Canada’s smallest province

Cycling PEI - How to Spend 5 Days

Prince Edward Island (PEI) is Canada’s smallest province, measuring only 220 km (137 mi) long by 64 km (40 mi) at its widest. It’s a great cycling destination for people who like quiet back roads and little in the way of hills.
 |  Leigh Mcadam  |  Adventures
The Lighthouse in Souris

Prince Edward Island (PEI) is Canada’s smallest province, measuring only 220 km (137 mi) long by 64 km (40 mi) at its widest. It’s a great cycling destination for people who like quiet back roads and little in the way of hills.

 

If you are new to multi-day bike trips, this is a good one to start with. Cycling PEI doesn’t get much easier than on the mostly flat roads that cover the province – the smallest and least populated of Canada’s 10 provinces. We cycled PEI over five days – its entire length – but it could be done in one very long day. But then what would that accomplish?

Prince Edward Island map
Prince Edward Island map

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Catching a sunset near Summerside
Catching a sunset near Summerside

Cycling PEI – the kind of roads and trails to expect

You can expect to ride a mix of scenic roads as well as sections of the 273 km long Confederation Trail, an old rail bed that is now a multi-use trail. The roads and trail take you through a patchwork of farmland, past thousands of acres of potatoes fields (PEI’s most famous export) on gently rolling terrain with occasional coastal sections.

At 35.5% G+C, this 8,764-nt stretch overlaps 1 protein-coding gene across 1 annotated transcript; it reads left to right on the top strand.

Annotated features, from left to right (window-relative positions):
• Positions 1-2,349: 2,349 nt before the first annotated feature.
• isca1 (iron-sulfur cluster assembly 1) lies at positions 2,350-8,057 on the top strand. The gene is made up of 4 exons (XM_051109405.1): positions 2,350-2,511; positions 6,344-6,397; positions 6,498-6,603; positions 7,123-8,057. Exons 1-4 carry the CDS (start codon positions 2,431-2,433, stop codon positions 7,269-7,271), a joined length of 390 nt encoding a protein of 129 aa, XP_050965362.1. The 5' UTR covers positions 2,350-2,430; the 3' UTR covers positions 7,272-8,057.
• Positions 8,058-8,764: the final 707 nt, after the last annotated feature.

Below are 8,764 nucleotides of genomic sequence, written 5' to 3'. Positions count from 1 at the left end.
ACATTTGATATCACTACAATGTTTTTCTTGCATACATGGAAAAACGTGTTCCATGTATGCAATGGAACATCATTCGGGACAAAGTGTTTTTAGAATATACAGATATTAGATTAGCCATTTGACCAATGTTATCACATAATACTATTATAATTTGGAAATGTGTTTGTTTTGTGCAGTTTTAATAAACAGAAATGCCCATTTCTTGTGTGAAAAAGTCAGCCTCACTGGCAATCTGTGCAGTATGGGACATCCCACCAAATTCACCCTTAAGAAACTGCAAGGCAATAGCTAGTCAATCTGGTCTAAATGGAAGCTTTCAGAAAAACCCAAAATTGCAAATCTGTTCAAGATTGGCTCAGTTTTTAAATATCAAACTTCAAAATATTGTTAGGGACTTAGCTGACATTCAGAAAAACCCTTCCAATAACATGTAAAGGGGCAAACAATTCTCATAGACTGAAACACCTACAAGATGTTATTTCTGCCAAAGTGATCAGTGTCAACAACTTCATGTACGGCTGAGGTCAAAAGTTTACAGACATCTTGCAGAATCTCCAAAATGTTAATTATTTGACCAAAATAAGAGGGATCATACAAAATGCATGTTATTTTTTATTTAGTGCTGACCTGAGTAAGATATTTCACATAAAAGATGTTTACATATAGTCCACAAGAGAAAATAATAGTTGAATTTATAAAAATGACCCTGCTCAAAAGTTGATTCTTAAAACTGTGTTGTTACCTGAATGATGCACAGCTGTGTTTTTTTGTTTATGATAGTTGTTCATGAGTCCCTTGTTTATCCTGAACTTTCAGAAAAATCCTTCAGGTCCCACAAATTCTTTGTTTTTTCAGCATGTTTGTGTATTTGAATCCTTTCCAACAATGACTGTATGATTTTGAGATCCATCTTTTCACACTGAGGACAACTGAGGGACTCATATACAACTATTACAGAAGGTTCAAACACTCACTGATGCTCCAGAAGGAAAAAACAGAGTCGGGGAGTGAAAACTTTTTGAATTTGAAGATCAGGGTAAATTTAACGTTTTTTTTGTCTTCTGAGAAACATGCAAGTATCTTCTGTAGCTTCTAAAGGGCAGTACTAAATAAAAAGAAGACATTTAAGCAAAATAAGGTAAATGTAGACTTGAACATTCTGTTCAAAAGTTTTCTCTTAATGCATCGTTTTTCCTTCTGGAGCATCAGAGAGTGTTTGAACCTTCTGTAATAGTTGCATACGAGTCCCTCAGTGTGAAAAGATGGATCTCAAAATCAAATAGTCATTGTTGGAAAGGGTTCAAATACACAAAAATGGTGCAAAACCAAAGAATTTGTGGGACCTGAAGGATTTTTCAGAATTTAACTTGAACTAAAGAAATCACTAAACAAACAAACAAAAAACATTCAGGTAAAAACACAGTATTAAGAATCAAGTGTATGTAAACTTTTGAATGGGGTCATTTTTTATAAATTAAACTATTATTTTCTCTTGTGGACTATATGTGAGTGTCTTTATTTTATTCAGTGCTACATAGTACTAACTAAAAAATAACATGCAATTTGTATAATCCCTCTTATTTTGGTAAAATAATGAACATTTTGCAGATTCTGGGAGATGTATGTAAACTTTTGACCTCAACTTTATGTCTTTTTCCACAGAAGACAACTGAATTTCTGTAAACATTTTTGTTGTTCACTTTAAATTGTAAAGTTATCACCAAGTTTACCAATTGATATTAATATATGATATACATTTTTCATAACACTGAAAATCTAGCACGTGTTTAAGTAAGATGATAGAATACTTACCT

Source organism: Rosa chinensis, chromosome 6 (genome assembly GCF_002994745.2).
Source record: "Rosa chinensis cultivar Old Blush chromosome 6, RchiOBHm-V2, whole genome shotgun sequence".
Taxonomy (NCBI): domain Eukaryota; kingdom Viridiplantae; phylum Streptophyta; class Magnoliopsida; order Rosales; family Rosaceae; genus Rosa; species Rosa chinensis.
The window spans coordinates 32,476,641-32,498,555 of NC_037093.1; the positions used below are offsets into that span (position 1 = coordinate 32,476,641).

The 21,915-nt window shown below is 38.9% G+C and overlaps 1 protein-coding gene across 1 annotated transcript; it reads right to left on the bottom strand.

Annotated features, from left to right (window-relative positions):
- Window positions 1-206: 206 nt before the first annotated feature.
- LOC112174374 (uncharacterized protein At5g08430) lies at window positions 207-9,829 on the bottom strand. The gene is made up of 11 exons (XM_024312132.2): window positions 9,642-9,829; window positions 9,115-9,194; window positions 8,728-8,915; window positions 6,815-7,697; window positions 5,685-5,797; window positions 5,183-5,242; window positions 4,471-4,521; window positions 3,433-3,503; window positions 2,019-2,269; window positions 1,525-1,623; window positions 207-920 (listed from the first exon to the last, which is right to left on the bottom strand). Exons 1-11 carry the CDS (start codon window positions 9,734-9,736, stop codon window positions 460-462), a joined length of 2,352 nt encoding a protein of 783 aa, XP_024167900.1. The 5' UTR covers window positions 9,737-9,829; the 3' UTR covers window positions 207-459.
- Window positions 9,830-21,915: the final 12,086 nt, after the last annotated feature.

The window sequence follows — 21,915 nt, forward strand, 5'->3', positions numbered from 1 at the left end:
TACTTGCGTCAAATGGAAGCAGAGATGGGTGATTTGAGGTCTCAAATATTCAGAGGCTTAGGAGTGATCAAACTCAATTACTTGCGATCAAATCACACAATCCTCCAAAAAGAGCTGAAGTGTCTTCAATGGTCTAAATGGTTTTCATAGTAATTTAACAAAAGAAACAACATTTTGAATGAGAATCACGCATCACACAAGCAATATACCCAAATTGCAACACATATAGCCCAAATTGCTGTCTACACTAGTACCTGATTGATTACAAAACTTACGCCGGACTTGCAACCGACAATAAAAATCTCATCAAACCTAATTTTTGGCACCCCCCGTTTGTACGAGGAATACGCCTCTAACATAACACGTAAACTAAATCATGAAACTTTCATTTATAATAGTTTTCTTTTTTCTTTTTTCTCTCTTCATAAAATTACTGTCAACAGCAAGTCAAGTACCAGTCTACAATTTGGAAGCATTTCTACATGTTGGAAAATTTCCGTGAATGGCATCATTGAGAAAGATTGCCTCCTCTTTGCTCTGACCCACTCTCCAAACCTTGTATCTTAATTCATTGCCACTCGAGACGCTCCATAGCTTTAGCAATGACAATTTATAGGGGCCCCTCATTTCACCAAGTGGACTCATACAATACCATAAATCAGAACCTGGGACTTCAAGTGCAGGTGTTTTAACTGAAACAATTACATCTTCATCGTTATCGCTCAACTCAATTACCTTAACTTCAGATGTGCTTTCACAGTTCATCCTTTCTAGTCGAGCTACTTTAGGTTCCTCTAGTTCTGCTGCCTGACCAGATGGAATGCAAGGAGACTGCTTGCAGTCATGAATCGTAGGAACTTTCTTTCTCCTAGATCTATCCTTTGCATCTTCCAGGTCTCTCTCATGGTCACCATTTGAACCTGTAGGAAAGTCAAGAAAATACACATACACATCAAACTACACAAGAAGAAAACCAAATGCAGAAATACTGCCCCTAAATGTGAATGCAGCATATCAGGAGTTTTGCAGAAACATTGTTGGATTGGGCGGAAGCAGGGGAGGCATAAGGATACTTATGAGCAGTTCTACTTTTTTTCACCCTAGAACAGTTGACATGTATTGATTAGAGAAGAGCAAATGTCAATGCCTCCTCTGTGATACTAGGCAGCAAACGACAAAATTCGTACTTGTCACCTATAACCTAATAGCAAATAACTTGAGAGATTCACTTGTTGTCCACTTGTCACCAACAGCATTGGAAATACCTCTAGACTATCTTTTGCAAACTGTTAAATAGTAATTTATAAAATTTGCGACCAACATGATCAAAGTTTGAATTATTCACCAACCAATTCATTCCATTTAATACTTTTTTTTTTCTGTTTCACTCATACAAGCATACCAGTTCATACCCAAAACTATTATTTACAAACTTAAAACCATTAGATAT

A real treat is the 10 km (6 mi) multi-use trail along the Gulf Shore Parkway in Prince Edward Island National Park.

Prince Edward Island by Bike
Confederation Trail makes for easy biking

Where to start your cycling trip in PEI

If you want to cycle the length of the island, then you need to start at either North Cape or East Point, and for that you’ll need to arrange a shuttle.

We had flown into Charlottetown and had no interest in renting a car and so organized a shuttle from Charlottetown to the North Cape via MacQueens, a bike company specializing in tours of PEI.

Note: Another company in PEI that offers rental bikes, shuttle services and help with trip planning is Outer Limit Sports.

Where to stay in Charlottetown: I’d suggest The Great George near the historic Charlottetown waterfront based on personal experience. You can walk everywhere from this hotel.

If you start at North Cape, you can visit the North Cape Wind Interpretative Center and take the prerequisite starting photograph at North Cape Historic Lighthouse before heading out.

The North Cape is a spot where they test wind turbine design…so you can imagine the start. But it is easy cycling, if the wind is at your back for the 35 km (22 mi) to Northport, a lovely spot to spend the night.

Prince Edward Island by Bike
You’ll see fields of sunflowers on a bike ride in PEI

Northport to Summerside by bike

From Northport, it’s 84 km (52 mi) to Summerside. The roads take you through picturesque fishing villages, past rivers where you might see oyster fisherman working. You’ll cycle in sight of Malpeque Bay – world famous for its oysters.

Next up, and only 58 km (36 mi) away, is Cavendish and Prince Edward Island National Park. This is where you’ll find some lovely beaches and the Anne of Green Gables House.